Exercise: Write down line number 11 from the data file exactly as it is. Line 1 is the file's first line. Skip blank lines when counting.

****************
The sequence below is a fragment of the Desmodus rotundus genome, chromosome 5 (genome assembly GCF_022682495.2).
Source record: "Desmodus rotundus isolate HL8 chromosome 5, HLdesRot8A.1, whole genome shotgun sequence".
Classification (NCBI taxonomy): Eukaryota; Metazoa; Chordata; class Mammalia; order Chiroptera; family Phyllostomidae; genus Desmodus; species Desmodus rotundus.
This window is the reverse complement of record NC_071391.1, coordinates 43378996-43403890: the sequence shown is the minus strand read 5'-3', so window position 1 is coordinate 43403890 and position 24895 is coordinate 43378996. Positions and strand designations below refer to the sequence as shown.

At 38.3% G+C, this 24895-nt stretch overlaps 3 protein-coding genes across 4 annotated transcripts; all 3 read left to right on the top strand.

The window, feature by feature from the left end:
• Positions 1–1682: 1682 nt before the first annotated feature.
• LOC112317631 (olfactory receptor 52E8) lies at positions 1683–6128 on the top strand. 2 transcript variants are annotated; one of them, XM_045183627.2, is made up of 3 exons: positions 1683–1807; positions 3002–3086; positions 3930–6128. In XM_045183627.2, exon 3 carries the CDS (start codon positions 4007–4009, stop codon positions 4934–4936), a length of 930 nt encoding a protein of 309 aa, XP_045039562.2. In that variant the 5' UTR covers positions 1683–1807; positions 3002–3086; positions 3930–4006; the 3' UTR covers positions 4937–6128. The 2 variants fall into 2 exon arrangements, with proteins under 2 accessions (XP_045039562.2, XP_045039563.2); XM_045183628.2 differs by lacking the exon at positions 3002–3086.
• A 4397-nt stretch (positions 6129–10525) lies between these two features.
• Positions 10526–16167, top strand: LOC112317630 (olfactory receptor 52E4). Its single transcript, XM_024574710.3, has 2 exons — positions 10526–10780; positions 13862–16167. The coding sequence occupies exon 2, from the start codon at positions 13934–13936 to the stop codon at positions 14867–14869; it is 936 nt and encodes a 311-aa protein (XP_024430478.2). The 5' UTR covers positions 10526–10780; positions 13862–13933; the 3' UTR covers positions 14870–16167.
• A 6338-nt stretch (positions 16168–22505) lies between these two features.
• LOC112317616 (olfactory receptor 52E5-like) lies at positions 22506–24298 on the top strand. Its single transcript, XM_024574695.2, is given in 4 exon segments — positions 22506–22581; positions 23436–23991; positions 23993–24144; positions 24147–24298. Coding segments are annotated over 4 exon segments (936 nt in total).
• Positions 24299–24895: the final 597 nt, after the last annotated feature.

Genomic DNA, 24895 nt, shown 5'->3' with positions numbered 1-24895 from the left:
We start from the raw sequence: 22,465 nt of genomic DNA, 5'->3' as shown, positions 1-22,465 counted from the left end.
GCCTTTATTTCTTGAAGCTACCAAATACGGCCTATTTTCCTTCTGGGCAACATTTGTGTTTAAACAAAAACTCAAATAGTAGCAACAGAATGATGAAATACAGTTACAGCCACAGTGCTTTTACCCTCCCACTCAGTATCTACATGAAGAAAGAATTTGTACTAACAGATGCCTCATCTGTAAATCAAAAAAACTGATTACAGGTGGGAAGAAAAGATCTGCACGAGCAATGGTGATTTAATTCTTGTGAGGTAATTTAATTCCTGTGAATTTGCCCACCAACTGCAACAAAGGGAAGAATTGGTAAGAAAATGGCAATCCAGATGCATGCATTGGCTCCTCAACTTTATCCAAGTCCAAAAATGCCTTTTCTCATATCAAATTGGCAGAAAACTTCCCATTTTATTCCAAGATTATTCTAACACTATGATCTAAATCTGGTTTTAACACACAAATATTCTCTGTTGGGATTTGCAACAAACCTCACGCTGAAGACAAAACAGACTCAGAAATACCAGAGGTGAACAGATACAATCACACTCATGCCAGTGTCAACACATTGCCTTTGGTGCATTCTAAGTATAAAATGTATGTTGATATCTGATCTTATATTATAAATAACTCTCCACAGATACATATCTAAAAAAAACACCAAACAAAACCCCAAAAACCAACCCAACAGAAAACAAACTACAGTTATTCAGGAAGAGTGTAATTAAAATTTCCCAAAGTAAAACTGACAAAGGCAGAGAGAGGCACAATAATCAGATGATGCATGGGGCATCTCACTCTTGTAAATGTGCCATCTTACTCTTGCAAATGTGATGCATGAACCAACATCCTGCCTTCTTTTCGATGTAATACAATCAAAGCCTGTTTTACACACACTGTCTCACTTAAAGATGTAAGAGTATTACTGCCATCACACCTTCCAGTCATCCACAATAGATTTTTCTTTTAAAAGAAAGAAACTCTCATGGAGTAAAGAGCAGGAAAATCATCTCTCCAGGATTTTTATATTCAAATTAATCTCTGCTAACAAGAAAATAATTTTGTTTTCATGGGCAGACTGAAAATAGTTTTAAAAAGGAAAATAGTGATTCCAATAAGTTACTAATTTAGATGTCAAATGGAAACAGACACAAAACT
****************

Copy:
• A 6338-nt stretch (positions 16168–22505) lies between these two features.